Peter Huffer’s first job at Council was helping to build Lake Pertobe in the late ‘70s. He’s had a number of roles since, but after 44 years of service to Warrnambool, he is retiring to spend more time with his family and enjoy the city he helped to build.
As well as working at Lake Pertobe, “Huff” helped in the construction of Flagstaff Hill and worked with the Council Painter before joining the stormwater maintenance team.
“Then Council were looking for someone to take care of the maintenance and cleaning of the stormwater system so I moved out to the depot,” he said.
“I looked after the stormwater drainage system for nearly 25 years and helped construct roads and worked underground in the tunnels.
“Back then a lot of the guys at the depot would do maintenance jobs wherever we were needed. I learnt to drive nearly all the plant out there.”
Peter also worked at the old tips driving a dozer, at the Warrnambool Airport as Head Groundskeeper for eight years, and sites like the Warrnambool Art Gallery, the old Performing Arts Centre and Flagstaff Hill when maintenance was needed before moving into the Assets team 18 years ago.
“There aren’t too many areas that I haven’t worked in and the Council has always made me feel appreciated,” he said.
“The reason why I’ve stayed here as long as I have is because I’m born and bred here and I just love working outside. I love Warrnambool, it’s a great place to live.
“I’ve seen a lot of changes happen that are beneficial to Warrnambool.
“As Council, it’s very easy for people to kick us in the backside but the crew that is here is a great working body that tries to do the best for the ratepayers of Warrnambool with the resources they have.”
Despite being Council’s longest serving current employee, Peter said he never worried about needing to adapt to change.
“You’ve always got to fine-tune things to move with the times,” he said.
“Being an older fella my last three coordinators in this role have been younger people.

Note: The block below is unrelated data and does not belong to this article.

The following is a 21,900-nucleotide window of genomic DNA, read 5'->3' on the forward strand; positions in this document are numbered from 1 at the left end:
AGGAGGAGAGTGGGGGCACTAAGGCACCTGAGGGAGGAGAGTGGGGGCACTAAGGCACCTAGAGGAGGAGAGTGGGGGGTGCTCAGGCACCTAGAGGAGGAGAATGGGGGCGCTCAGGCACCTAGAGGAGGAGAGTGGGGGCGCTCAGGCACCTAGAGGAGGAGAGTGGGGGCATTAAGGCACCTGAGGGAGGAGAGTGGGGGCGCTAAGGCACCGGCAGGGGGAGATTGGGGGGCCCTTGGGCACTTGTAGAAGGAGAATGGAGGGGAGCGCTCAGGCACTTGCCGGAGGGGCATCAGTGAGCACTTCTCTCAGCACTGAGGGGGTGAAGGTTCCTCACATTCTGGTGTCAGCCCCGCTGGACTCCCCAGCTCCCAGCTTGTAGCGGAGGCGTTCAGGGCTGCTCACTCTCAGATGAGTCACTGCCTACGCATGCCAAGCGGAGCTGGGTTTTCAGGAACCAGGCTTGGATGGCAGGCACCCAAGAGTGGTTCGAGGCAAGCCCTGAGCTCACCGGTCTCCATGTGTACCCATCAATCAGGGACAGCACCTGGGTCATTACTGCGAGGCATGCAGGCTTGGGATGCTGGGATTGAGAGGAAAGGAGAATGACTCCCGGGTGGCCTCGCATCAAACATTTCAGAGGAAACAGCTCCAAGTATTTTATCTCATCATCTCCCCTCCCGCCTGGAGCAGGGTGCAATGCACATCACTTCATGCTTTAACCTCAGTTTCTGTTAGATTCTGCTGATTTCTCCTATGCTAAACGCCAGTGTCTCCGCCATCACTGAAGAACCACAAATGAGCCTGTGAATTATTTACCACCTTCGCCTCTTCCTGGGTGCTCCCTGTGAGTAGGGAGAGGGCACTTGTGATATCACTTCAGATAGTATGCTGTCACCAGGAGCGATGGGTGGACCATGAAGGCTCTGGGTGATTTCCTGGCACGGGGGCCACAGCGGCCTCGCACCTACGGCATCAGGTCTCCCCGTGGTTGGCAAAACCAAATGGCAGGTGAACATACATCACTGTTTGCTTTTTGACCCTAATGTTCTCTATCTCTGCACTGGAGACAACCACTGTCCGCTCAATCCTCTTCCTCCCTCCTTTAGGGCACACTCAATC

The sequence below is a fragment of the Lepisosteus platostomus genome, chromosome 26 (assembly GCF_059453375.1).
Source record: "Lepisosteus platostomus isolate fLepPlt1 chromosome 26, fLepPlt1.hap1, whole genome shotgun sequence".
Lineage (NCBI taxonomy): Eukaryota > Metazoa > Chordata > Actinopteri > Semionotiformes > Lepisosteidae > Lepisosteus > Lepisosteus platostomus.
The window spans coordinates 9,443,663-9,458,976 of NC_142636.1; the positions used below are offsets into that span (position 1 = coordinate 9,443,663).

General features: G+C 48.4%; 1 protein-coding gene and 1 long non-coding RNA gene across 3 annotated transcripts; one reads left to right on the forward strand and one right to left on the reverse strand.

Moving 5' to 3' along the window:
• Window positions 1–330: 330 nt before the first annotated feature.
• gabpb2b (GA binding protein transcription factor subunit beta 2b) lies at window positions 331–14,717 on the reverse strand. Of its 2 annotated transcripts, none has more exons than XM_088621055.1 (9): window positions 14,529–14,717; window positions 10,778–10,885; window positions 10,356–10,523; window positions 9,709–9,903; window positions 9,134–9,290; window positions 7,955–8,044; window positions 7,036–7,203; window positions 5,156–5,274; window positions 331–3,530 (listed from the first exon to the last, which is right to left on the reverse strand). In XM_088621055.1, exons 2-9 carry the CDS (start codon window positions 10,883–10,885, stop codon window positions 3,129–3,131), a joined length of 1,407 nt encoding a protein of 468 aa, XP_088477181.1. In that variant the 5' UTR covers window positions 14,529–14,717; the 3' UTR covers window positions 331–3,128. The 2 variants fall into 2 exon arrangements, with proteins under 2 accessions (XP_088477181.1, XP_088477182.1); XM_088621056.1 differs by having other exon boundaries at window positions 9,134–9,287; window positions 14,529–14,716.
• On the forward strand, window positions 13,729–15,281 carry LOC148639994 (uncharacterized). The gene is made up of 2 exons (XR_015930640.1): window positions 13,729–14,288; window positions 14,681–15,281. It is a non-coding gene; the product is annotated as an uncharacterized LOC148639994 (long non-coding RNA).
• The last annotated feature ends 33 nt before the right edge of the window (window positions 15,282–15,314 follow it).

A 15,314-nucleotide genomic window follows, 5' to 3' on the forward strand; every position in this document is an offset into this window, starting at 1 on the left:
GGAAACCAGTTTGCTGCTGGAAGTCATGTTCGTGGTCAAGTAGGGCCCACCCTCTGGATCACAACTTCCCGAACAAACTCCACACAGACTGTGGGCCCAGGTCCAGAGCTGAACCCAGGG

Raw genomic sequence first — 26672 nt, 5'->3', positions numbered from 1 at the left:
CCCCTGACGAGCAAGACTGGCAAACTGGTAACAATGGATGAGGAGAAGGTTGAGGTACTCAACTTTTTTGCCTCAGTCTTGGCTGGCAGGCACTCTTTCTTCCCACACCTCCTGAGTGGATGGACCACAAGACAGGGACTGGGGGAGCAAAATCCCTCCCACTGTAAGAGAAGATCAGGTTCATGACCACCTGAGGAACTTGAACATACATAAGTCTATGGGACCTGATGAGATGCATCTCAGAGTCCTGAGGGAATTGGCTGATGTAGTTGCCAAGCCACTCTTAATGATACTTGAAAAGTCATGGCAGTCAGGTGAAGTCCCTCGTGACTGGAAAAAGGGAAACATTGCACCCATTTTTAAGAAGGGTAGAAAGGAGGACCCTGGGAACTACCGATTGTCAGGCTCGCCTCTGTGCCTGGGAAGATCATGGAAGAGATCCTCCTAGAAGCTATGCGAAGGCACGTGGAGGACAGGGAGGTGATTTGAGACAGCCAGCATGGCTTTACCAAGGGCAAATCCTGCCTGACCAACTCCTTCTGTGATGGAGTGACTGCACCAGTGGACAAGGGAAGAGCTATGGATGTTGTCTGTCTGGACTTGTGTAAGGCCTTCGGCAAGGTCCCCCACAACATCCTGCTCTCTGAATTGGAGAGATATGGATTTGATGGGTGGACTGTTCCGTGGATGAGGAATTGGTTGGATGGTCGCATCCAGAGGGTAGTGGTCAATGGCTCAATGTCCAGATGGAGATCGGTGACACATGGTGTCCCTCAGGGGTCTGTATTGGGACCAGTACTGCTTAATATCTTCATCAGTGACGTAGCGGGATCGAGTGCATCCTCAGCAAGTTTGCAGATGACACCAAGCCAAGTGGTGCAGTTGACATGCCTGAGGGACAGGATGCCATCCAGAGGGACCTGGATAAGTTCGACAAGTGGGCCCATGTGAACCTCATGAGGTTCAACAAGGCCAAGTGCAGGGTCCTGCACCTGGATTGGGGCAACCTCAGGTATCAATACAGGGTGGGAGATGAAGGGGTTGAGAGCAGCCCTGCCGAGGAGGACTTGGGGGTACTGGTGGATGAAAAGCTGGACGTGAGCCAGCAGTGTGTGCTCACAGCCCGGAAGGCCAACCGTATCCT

“Some older fellas think they know it all, but I learnt a lot about new technology and new ways to do things, and they learnt from my experience.
“The technology has really come a long way too.
“Originally it was all paper, now I carry a tablet that has everything in Warrnambool mapped and I can add things to it and they automatically go into the system.”
Peter said that it would be hard to leave the place that he has worked since his early 20s, but he wouldn’t miss his alarm clock.
“I’ve enjoyed my time here, but now it’s time to move on and see a bit more of the countryside with my wife,” he said.
“My kids are all married and I’ve got grandchildren, so it’s the next step in life.”
He said that while it may take some time to adjust to retired life, he will always be proud of what he and his colleagues have achieved.
“You look out at Lake Pertobe and I can tell my grandchildren ‘I helped build that’.”
Warrnambool City Council Chief Executive Officer Peter Schneider said that “Huff” could enjoy retirement knowing he’d helped to make Warrnambool a better place.
“It’s fitting that Peter spent so many years working in our assets team, because staff with his level of experience and dedication are one of our organisation's greatest assets,” he said.
“To spend 44 years with the same organisation is almost unheard of in this day and age, so there wouldn’t be too many people out there that have worked as hard for Warrnambool as Peter has.
“I wish him a long and happy retirement – after 44 years he has certainly earned it.”